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Hello I'm Emma from mmmEnglish!
Idioms are a very common part of the English language
and I'm sure I don't need to tell you
that they're challenging to learn and use.
And that's because the meaning of the whole idiom
is often different to the individual meaning
of each word in it.
But that's no reason to jump ship!
In this lesson, I'm going to share some fantastic idioms
that are all about sailing
and of course, they're idioms.
So just because the word sail or sailing or ship or boat
appear in them,
doesn't mean that you have to be on the water
while using them.
They're all commonly used in every day situations
that have got nothing to do with sailing or boating at all!
In fact,
many of the idioms that I'll be sharing in this lesson are
frequently used when talking about work or colleagues,
often in professional context or even if
you're talking casually about work.
So let's dive in!
Starting with
to get someone on board or to be on board.
Now usually, the term "on board" is used when you're
travelling on a ship or on a plane.
When you're on board, you're on the ship
or you're on the plane.
But this concept is also used to say that someone
agrees with an idea, an opinion or a plan
to get something done.
It's to get approval or support for something.
It's a great idea,
but you need to get Simon on board
if you want to make it happen!
It's often used in business contexts
but it can be used informally
when you're trying to convince a friend to do something.
We're thinking about hiring a car for the weekend
and driving down the coast, are you on board?
That means do you agree with this or
do you want to be involved?
To jump ship.
Now, traditionally this expression was used on a boat
when a sailor left a ship without permission.
But these days this idiom is often used
when someone leaves a difficult situation
when really they should stay and deal with it.
It can also be used when a person deserts someone
or a group of people
leaving them to deal with a problem.
If I got offered the same job but with a higher salary,
of course I'd jump ship!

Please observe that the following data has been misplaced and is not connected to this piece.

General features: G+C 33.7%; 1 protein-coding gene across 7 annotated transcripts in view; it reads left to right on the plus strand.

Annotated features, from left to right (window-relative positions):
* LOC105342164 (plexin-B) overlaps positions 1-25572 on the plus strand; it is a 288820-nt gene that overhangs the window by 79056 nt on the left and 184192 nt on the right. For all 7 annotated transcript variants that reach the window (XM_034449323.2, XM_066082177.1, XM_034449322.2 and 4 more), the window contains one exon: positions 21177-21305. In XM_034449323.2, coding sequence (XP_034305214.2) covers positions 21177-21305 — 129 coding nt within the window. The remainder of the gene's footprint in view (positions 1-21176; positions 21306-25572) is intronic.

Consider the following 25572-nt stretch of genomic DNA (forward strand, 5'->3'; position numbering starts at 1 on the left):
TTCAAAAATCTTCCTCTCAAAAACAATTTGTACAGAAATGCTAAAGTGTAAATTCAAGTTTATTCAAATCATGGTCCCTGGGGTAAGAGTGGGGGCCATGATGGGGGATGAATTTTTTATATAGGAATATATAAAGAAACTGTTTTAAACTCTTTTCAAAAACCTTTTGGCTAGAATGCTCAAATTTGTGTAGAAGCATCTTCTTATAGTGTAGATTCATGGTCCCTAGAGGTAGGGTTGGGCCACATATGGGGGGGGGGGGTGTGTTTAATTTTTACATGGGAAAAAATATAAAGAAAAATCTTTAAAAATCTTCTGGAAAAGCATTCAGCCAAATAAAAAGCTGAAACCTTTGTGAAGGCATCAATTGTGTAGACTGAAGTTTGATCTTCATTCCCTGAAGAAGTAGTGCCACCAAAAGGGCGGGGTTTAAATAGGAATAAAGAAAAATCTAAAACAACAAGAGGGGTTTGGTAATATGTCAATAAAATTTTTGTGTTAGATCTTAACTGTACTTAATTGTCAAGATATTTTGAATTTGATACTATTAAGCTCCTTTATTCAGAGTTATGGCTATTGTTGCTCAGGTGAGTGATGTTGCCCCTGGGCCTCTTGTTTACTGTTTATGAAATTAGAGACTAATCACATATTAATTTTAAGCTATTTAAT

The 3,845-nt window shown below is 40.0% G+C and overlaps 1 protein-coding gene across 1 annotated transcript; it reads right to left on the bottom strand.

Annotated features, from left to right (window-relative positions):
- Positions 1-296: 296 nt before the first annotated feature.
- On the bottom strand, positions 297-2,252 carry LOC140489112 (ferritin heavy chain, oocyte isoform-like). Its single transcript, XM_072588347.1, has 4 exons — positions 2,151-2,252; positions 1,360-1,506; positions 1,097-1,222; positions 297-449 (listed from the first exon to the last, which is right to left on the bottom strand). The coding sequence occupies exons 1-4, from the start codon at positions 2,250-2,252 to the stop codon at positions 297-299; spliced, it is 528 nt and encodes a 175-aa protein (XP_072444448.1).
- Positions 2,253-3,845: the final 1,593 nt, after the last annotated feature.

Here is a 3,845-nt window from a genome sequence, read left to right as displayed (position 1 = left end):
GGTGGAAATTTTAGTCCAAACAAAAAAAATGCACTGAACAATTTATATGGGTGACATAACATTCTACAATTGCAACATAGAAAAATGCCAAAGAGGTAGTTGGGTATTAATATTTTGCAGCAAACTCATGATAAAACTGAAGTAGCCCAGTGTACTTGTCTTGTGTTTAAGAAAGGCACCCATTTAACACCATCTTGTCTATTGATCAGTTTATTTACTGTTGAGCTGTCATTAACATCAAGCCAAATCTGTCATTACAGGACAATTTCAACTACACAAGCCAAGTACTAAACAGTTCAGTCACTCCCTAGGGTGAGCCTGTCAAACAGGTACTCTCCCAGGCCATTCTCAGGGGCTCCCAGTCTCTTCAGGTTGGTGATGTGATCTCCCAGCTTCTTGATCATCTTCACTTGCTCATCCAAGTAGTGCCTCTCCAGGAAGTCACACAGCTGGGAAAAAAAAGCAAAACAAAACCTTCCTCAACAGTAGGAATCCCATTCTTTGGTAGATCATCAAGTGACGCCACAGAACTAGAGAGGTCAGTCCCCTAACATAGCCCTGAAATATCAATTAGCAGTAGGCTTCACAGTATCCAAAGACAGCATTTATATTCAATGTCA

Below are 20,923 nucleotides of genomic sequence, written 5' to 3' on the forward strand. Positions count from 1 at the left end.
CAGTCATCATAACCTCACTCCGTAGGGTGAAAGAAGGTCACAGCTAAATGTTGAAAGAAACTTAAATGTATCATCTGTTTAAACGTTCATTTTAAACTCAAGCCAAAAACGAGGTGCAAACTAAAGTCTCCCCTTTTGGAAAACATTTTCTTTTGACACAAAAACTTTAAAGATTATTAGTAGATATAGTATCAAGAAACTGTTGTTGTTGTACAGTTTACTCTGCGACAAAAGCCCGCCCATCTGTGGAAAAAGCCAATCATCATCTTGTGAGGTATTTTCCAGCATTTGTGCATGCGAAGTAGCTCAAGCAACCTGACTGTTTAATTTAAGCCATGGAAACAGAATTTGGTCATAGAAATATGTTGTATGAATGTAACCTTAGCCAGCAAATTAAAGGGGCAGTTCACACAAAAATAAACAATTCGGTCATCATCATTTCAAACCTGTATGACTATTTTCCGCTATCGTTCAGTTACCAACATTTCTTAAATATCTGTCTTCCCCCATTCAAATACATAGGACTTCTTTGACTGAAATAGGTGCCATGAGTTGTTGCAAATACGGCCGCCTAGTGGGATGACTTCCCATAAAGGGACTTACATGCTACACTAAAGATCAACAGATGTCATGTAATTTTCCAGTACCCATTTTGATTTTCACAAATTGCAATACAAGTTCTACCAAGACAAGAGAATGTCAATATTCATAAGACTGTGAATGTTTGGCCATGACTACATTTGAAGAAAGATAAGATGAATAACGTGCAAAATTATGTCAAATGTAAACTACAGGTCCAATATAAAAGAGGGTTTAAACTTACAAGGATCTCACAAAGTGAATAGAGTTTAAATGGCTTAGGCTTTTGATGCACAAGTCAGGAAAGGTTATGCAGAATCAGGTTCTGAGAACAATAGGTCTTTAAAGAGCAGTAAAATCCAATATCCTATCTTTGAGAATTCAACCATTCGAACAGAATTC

So I'd leave my current job and work for a company
that paid me more!
Of course I would!
I think that you should jump ship now
before the funding cuts are made!
In this context, the speaker is considering leaving the
company that they work for and looking for another job.
We need to offer our employees a competitive salary
otherwise they'll jump ship
and they'll be working for our competitors!
Smooth sailing.
Now this phrase is used as an adjective
to say that something is easy or manageable.
Progress is being made,
everything is happening according to plan.
We had some problems early on,
but it's been smooth sailing
since we hired a project manager!
Great work everyone! But, it's not smooth sailing yet,
we've still got two truckloads to unload before 9 o'clock!
That ship sailed.
Now this idiom is used when an opportunity
has been missed
and it's too late to change the situation.
Imagine that you bought tickets on an amazing cruise,
a once-in-a-lifetime opportunity
and as you arrived at the port, to get on the ship,
you see it sailing off into the sunset.
You've missed it
and there is no chance
that you're getting on that boat now.
That ship has sailed.
And this context can be used or applied to any situation
where an opportunity is missed.
More often than not,
the words 'ship' and 'has' are contracted together
so it sounds like that ship sailed.
It's disappointing,
but we just need to accept that ship sailed
and move on.
Since your ex-girlfriend has just got engaged,
it's safe to say that ship sailed!
A sinking ship.
That's not a good thing, a sinking ship!
Jump off before you go down with it!
A sinking ship is a company or an organisation
that is failing.
The future is not looking good, it's doomed.
As he left the management meeting,
he realised he was on board a sinking ship.
The company was in trouble
and there were serious problems
that could affect the company's operation.
So it's a sinking ship.
It sounds like you're on a sinking ship,
I'd start looking for a new job if I was you.
To run a tight ship.
This idiom is used
to describe the way that a company or a team is run,
managed by someone with very strict
but very effective rules.
A person who runs a tight ship
doesn't allow mistakes to be made.
Our boss runs a tight ship and she expects everyone
to work very hard.
Now that Sue's left,
it's become really obvious that she ran a tight ship.
It's been absolute chaos without her!
And lastly,
enough to sink a ship.
Can you imagine how much weight it takes
to sink a ship?
A lot!
So this idiom is used when you have more
than the amount that you need.
At our family gatherings,
there's always enough food to sink a ship!
A lot - way more than we ever need.
Look at all that luggage... That's enough to sink a ship!
Well, who would have thought that there were so many
useful idioms about sailing?
And I want to know, are any of these idioms
similar to ones that you use in your own language?
Because often there are similarities
and that can make them a little easier to remember.
Of course, if you enjoyed this lesson, well,
make sure you subscribe to my channel!
You can do that right here.
I make new English lessons, every week.
In fact,
you can check out some of my other ones right here.
So, thanks for watching and I will see you next week.
Bye for now!


7つの新しいイディオム!⛵️⛵️⛵️ プロの英語|単語集

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Samuel 2018 年 4 月 10 日 に公開
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